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A childhood surrounded by history

Lathsavong in the Plain of Jars

Lathsavong was born in Xieng Khoung province. Xieng Khoung is the site of the Plain of Jars, a vast field of jars carved from stone by prehistoric people. Historians do not know when or why they were carved. When Lathsavong was still a boy, some tourists were already making their way to the area to see the jars, and he became interested in learning English, hoping that he might one day work as a tour guide.

But there was no opportunity in his small village to learn English. Nor is the Plain of Jars the only lingering history in Xieng Khoung. The province was heavily bombed by the U.S. military, in what is often called the "Secret War" of the 1960s and early 1970s, and bombs are still found. Like many children, he supplemented the family income by collecting the metal from exploded bombs, to sell to Vietnamese scrap dealers. The dealers wouldn't take the small, unexploded "bombies", so Lathsavong and his friends would sometimes build a fire around one, run off, then come back after it exploded to pick up the pieces.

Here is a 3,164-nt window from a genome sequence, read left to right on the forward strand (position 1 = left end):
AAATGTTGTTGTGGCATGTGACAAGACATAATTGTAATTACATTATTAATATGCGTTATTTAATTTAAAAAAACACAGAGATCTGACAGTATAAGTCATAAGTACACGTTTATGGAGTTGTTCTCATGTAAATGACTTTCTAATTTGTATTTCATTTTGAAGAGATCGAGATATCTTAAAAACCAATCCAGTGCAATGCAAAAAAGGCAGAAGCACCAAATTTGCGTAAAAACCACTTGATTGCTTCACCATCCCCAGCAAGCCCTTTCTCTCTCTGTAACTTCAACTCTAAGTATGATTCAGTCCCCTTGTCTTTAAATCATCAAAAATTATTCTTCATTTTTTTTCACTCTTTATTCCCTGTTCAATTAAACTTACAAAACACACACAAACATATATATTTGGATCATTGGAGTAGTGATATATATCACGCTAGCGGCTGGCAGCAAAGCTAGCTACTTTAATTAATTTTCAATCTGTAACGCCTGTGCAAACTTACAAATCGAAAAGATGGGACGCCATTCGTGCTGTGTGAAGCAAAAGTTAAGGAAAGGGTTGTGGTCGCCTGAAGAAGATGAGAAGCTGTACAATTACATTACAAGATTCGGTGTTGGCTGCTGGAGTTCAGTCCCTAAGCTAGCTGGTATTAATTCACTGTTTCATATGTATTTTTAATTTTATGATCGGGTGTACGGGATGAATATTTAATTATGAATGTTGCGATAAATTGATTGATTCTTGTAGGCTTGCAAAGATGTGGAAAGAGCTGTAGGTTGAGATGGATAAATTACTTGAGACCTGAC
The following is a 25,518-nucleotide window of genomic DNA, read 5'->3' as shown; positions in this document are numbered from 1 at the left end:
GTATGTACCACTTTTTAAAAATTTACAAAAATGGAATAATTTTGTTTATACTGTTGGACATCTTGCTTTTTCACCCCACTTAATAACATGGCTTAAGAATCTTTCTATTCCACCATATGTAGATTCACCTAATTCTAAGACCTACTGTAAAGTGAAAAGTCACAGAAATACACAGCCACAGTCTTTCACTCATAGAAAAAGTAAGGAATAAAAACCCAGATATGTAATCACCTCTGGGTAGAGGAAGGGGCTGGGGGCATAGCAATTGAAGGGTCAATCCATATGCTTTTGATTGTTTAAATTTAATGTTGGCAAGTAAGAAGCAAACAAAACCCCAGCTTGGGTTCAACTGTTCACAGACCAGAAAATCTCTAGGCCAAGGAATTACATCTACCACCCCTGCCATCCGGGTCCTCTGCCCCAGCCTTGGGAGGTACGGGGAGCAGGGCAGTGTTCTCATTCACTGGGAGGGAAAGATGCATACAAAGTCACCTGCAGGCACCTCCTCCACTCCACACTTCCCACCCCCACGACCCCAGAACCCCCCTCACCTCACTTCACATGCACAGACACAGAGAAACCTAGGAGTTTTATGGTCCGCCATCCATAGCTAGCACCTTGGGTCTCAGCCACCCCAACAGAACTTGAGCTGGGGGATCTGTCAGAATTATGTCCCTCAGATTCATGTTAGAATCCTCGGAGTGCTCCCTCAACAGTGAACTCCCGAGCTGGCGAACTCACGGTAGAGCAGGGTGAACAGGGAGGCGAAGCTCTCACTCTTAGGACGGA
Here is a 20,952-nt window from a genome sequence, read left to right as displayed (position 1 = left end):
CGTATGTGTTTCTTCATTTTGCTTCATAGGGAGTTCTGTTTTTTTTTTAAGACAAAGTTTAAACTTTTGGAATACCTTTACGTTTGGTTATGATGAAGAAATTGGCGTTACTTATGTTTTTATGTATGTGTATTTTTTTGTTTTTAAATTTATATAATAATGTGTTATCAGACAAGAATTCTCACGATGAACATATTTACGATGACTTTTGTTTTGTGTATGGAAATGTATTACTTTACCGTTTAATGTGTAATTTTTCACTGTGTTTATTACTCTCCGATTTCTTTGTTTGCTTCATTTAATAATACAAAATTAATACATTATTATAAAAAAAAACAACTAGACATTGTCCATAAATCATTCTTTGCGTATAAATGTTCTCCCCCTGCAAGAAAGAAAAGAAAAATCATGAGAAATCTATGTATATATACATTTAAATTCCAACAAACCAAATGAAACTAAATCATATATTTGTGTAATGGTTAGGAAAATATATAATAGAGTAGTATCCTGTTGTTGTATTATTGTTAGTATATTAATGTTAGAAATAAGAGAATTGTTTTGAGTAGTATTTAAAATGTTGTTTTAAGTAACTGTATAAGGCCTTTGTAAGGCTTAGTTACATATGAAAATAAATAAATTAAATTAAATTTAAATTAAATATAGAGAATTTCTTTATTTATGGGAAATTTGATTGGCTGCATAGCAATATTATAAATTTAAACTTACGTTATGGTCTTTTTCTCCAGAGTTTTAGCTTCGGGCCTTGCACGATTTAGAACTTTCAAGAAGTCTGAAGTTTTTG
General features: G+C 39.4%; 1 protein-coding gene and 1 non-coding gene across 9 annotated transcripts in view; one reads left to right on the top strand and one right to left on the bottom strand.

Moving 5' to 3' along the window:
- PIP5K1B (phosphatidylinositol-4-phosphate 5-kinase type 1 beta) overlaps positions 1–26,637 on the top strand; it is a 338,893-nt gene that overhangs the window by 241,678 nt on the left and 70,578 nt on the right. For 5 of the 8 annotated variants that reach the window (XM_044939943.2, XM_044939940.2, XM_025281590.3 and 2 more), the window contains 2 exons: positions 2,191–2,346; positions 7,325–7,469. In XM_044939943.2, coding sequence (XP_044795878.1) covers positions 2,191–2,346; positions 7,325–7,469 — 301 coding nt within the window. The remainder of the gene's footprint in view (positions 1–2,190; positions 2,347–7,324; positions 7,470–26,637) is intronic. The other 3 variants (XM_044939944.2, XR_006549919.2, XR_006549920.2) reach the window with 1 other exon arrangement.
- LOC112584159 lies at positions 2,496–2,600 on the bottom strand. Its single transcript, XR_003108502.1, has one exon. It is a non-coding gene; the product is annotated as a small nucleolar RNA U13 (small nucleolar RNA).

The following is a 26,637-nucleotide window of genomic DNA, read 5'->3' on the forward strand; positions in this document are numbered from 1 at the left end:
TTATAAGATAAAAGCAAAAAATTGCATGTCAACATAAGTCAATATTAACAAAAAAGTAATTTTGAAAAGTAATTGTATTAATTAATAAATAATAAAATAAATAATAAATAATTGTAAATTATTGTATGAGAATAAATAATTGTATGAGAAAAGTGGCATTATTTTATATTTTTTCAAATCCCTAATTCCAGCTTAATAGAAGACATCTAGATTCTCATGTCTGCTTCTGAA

They were lucky, but others were not. He once watched from a distance as a man sat in a chair by a pond, trying to extract the powder from a bomb. It exploded, and he later saw a leg and the chair floating in the pond, and the man's head in a tree.

After he finished primary school, Latsavong's parents sent him into the provincial capital, Phonesavanh, 15 km. away. There he lived with his sister while attending the high school, with a primary focus on learning English.

At first, he recalls that "I got all zeros," because he'd had no opportunity to learn English in his village. But he studied hard, and although he had no money for the evening classes that some students took, he studied on his own, as well as in the school. But the time he finished high school, he was helping to teach younger students, and he won a scholarship to the vocational school in Luang Prabang.

He continued to improve his English by coming to Big Brother Mouse in the mornings, where visitors help young people practice conversation. Khamla noticed his perseverence and abilities, and offered him a job. He spent a year in our shop, welcoming visitors, then was promoted to be a translator. Among his first jobs was translating a Lao adaptation of Peter Rabbit. One day, we hope to go to Xieng Khoung and gather oral histories of people who living through the bombings that still scar the province.